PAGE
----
MPG and running costs
Taken at face value, the Audi TT RS is surprisingly efficient for a car that can hit 62mph in under four seconds. Claimed economy figures are 30.7mpg and 181g/km on the new WLTP cycle – not brilliant for an engine of this size, but impressive considering the performance that is accessible. Audi will only be bringing a limited number of TT RSs into the UK in 2019 so residuals should be strong, although don't expect to be able to hang on to as much value as you would with some limited-build Porsches or BMWs.
There’s one big drawback with the TT RS’s economy, however. In reality you cannot drive the TT RS in such a manner as to produce such large mpg figures. With the noise the engine makes, and with such easily accessible rapid acceleration, you can’t help but prod that throttle pedal to enjoy both attributes. On anything other than a long motorway run, if you can achieve an mpg figure north of 20 you have better self-restraint than we do.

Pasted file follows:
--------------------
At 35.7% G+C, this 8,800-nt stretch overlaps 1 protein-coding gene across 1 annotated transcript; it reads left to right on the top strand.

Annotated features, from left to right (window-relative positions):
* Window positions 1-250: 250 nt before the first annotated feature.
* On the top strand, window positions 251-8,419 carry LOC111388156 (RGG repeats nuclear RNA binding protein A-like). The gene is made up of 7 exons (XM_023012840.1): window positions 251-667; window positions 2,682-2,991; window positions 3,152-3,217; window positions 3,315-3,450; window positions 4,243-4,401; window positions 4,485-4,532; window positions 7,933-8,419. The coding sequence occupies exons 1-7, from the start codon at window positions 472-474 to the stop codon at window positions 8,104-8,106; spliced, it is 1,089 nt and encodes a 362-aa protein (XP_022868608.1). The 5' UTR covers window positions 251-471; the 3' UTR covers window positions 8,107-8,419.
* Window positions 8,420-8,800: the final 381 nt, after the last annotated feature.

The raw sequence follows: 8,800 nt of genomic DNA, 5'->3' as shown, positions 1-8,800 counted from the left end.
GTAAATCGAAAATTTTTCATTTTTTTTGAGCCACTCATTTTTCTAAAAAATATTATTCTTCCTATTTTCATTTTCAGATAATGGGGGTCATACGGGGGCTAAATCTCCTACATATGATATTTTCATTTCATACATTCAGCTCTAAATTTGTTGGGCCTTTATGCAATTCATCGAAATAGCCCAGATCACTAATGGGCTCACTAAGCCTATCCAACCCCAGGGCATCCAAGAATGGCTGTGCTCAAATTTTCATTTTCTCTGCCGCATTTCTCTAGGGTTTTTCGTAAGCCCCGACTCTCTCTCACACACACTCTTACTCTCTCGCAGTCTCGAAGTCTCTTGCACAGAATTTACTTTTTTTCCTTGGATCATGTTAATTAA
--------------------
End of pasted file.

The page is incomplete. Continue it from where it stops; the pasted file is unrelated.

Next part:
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By comparison, the Porsche 718 Cayman S will officially hit up to 38.7mpg on the combined cycle, but considering the Porsche's weight advantage and smaller, less powerful four-cylinder engine, the gap is not quite as big as you would think. The bigger, heavier BMW M2 averages 33.2mpg combined, although thanks to the BMW's lower purchase price and rock-solid residuals, it should be an easier proposition to try to justify.
Being an Audi and not something with a more exotic badge, servicing and other running costs should be reasonable compared to those of the Porsche 718, but the highly tuned and bespoke nature of the power plant will make it a more expensive proposition against more humble TT variants.